nep-res New Economics Papers
on Resource Economics
Issue of 2012‒02‒27
six papers chosen by
Maximo Rossi
Universidad de la Republica

  1. The SO2 Allowance Trading System and the Clean Air Act Amendments of 1990: Reflections on Twenty Years of Policy Innovation By Chan, Gabriel; Stavins, Robert; Stowe, Robert; Sweeney, Richard
  2. Regulating Greenhouse Gases from Coal Power Plants under the Clean Air Act By Linn, Joshua; Mastrangelo, Erin; Burtraw, Dallas
  3. From Growth to Green Growth - a Framework By Stéphane Hallegatte; Geoffrey Heal; Marianne Fay; David Treguer
  4. Strategic Interactions in Environmental Regulation Enforcement: Evidence fromChinese Provinces By Mary-Françoise RENARD; Hang XIONG
  5. Are clean technology and environmental quality conflicting policy goals? By Thierry Brechet; Guy Meunier
  6. Determinants of Environmental Expenditure and Investment: Evidence from Sweden By Jaraite, Jurate; Kažukauskas, Andrius; Lundgren, Tommy

  1. By: Chan, Gabriel (Harvard University); Stavins, Robert (Harvard University); Stowe, Robert (Harvard University); Sweeney, Richard (Harvard University)
    Abstract: The introduction of the U.S. SO2 allowance-trading program to address the threat of acid rain as part of the Clean Air Act Amendments of 1990 is a landmark event in the history of environmental regulation. The program was a great success by almost all measures. This paper, which draws upon a research workshop and a policy roundtable held at Harvard in May 2011, investigates critically the design, enactment, implementation, performance, and implications of this path-breaking application of economic thinking to environmental regulation. Ironically, cap and trade seems especially well suited to addressing the problem of climate change, in that emitted greenhouse gases are evenly distributed throughout the world's atmosphere. Recent hostility toward cap and trade in debates about U.S. climate legislation may reflect the broader political environment of the climate debate more than the substantive merits of market-based regulation.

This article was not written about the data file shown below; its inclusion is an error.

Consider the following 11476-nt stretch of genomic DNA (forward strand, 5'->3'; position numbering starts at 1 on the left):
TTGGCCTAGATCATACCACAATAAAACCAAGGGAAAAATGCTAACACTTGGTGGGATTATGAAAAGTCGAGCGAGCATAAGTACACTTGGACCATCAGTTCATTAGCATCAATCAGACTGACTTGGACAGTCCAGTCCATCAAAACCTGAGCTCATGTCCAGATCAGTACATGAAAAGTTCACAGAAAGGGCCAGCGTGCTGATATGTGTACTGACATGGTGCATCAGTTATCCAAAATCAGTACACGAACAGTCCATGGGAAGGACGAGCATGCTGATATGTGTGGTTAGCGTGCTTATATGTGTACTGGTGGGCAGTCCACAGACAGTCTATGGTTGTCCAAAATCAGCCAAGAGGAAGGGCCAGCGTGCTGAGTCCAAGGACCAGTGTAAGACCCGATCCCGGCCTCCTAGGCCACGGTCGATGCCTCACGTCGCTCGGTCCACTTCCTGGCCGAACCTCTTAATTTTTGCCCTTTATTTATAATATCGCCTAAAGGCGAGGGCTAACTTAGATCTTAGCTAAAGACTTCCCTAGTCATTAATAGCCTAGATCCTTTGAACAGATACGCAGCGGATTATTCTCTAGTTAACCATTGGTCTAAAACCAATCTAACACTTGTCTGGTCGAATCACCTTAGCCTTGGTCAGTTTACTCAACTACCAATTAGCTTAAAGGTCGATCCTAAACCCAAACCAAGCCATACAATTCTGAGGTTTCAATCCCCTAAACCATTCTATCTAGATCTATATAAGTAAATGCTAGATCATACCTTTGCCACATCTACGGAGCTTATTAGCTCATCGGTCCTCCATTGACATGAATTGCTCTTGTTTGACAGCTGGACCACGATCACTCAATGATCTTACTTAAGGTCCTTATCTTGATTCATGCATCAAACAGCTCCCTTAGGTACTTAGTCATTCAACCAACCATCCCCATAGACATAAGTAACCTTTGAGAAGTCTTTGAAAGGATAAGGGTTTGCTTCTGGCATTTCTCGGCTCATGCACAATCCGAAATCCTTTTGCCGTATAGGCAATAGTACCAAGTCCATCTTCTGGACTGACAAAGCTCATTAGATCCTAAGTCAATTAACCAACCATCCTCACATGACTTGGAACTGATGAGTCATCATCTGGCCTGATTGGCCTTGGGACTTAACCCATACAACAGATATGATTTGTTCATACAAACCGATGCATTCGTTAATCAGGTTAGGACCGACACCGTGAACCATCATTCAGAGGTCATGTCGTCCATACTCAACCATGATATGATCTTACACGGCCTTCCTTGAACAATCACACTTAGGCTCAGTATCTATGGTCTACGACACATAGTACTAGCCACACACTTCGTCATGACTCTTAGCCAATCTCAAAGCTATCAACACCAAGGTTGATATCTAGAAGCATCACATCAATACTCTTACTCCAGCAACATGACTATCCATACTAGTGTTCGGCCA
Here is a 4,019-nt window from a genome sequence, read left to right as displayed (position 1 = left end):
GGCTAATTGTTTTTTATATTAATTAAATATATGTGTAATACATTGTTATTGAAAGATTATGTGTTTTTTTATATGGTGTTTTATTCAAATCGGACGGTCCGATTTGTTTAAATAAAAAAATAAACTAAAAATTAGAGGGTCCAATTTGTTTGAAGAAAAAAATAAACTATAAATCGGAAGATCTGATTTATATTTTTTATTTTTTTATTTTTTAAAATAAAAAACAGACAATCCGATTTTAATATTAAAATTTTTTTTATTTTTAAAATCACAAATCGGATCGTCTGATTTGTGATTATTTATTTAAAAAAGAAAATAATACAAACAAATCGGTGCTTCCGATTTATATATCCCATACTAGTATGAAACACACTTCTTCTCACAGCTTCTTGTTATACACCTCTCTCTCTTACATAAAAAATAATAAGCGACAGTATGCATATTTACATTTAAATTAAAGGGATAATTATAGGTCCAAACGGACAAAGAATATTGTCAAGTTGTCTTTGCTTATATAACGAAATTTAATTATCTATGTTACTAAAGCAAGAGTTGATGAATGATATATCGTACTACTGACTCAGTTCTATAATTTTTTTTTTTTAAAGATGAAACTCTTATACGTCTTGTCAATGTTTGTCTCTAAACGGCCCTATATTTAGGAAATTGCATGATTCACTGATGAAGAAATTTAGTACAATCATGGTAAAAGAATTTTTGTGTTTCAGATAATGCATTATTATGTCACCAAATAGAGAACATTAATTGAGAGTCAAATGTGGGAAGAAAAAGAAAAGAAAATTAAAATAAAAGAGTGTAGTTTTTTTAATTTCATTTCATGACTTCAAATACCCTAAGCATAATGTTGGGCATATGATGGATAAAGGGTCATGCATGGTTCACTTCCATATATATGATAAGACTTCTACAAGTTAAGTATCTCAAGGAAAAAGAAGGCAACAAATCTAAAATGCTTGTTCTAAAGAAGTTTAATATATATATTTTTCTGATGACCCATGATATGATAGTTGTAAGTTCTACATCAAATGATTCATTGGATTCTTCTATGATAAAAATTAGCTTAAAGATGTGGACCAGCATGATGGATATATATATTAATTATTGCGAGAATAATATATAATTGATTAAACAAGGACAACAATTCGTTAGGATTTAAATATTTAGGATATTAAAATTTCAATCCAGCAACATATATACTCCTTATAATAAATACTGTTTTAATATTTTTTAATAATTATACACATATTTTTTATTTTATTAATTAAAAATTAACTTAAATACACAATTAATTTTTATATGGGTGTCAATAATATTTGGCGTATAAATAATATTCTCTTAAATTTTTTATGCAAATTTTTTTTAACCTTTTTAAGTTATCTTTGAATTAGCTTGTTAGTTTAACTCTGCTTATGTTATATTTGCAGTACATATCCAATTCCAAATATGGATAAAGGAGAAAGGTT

JEL: Q52 Q55 Q58
    Date: 2012–01
    URL: http://d.repec.org/n?u=RePEc:ecl:harjfk:rwp12-003&r=res
  2. By: Linn, Joshua (Resources for the Future); Mastrangelo, Erin; Burtraw, Dallas (Resources for the Future)
    Abstract: The Clean Air Act has assumed the central role in U.S. climate policy, directing the Environmental Protection Agency to develop regulations governing the emissions of greenhouse gases from existing coal-fired power plants. The cost and environmental effectiveness of policy options depend on abatement costs, the magnitude of emissions reduction opportunities, and the sensitivity of plant utilization. This paper examines the operation of electricity-generating units over 25 years to estimate the marginal costs and potential magnitude of emissions reductions that could result from improvements in their operating efficiency. We find that a 10 percent increase in coal prices causes a 0.3 to 0.9 percent heat rate reduction, broadly consistent with engineering assessments of abatement costs and opportunities. We also find that coal prices have a significant effect on utilization, but that will vary depending on the policy design. The results are used to compare cost-effectiveness of alternative policies.
    Keywords: efficiency, regulation, greenhouse gas, carbon dioxide, coal, performance standards
    JEL: L94 Q54
    Date: 2012–01–10
    URL: http://d.repec.org/n?u=RePEc:rff:dpaper:dp-11-43-rev&r=res
  3. By: Stéphane Hallegatte; Geoffrey Heal; Marianne Fay; David Treguer